Voting Is Not Enough

4 May

The latest Newspoll survey shows that anti-carbon tax sentiment is rising.

h/t Andrew Bolt reader “curious“:

Voters are overwhelmingly against Julia Gillard’s carbon tax after a sharp fall in support in the past two months among the young, families, women and even Labor supporters.

As Tony Abbott continues to campaign against the tax, the latest Newspoll survey reveals 60 per cent of voters are opposed to the government’s plan to put a price on carbon next year and only 30 per cent remain in favour.

Since the election last year, opposition to a carbon price has been rising and jumped after the Prime Minister announced in late February that she planned to introduce a carbon tax from July 1 next year ahead of a full emissions trading scheme in three to five years.

The latest Newspoll survey, taken exclusively for The Australian last weekend, shows that voters are not only against the carbon tax on a ratio of two-to-one, but that opposition to the plan is far more intense than the support for it. Of the 60 per cent opposed to the carbon tax, 39 per cent are “strongly against”, but of the 30 per cent for the plan only 12 per cent are “strongly in favour”.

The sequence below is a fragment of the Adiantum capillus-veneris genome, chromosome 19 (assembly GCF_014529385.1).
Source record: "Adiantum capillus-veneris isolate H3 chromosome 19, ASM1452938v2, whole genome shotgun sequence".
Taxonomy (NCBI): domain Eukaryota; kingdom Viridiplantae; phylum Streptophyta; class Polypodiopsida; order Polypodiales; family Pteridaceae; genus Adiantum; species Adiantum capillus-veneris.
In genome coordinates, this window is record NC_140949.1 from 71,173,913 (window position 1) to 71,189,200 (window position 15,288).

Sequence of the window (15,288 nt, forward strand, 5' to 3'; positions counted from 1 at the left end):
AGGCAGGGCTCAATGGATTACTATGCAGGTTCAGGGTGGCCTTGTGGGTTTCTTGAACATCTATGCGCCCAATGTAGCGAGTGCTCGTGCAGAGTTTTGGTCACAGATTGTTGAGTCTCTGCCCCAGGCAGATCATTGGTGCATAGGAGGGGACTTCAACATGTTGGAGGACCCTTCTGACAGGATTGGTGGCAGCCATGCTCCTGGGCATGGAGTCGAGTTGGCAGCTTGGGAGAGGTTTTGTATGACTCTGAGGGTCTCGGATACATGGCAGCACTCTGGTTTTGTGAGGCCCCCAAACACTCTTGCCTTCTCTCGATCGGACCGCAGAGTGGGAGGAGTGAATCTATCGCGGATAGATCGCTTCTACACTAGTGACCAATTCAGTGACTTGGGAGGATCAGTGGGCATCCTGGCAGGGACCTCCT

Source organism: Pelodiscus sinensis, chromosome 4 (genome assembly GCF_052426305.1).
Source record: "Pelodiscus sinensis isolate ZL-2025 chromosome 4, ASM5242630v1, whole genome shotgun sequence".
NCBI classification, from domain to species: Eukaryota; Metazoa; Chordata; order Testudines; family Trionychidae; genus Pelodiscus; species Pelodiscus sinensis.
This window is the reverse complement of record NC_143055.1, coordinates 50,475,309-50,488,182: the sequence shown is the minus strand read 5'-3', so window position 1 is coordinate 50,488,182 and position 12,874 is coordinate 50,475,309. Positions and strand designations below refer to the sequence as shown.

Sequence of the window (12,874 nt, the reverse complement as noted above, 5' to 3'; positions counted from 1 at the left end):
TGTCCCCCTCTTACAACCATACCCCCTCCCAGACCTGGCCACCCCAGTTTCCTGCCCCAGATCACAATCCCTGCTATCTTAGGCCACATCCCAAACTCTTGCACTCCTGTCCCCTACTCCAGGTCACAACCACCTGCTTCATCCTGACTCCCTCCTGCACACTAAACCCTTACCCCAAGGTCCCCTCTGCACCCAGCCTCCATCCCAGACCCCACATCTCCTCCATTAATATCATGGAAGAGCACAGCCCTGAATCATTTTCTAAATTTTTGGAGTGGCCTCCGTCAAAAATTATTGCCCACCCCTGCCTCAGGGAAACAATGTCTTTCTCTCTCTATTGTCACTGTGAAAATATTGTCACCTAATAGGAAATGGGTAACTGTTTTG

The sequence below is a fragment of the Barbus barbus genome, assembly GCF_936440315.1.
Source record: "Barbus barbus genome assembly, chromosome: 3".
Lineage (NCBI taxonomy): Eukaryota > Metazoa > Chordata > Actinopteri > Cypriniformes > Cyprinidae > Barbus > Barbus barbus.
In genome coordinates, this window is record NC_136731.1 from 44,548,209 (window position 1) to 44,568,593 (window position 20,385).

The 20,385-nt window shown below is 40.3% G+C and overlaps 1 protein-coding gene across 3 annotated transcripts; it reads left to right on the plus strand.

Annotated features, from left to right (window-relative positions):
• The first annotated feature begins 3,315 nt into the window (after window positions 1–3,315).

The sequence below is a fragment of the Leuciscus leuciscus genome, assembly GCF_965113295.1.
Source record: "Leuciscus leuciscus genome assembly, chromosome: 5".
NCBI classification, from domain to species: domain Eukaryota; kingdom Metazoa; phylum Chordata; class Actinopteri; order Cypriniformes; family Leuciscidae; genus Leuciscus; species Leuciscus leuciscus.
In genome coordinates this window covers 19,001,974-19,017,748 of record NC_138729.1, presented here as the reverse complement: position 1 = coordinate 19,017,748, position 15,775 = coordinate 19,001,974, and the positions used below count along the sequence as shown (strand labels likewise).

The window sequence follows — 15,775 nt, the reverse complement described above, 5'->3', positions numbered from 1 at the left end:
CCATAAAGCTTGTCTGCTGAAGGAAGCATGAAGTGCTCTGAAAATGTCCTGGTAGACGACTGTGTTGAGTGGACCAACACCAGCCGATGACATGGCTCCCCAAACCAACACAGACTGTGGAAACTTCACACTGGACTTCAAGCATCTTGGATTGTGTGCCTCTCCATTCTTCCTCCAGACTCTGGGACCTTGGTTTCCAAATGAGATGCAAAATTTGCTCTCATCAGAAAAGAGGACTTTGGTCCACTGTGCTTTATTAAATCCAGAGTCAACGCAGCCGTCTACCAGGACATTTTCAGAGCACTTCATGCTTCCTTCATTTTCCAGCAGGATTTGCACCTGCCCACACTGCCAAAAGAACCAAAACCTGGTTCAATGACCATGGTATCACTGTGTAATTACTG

Feeling strongly about it is not enough:

Ms Gillard yesterday vowed to press ahead with the carbon tax plan despite poor polling…

Voting against it – whether in a poll, or, at the next General Election – is not enough.

There is only one way to kill the tax.

Find out why. And how.

UPDATE:

Peter Brent’s Mumble analysis of Newspoll confirms why the only way to stop the carbon tax, is to stop it being implemented in the first place:

The bottom line is that the Gillard government doesn’t really have to ‘sell’ the carbon tax, it just has to survive its implementation, as the Howard government eventually did.

UPDATE 2:

Oakeshott urges Labor to follow his lead, ignore the wishes of the electorate, and pass the tax despite plummeting voting support:

Independent MP Rob Oakeshott has played down plummeting support for Labor’s proposed carbon tax, urging the government to stick to its guns and deliver the reform.

Peter Costello’s former press secretary Nikki Savva:

The consensus in business and political circles now is that the government will probably succeed in passing the carbon tax through parliament.

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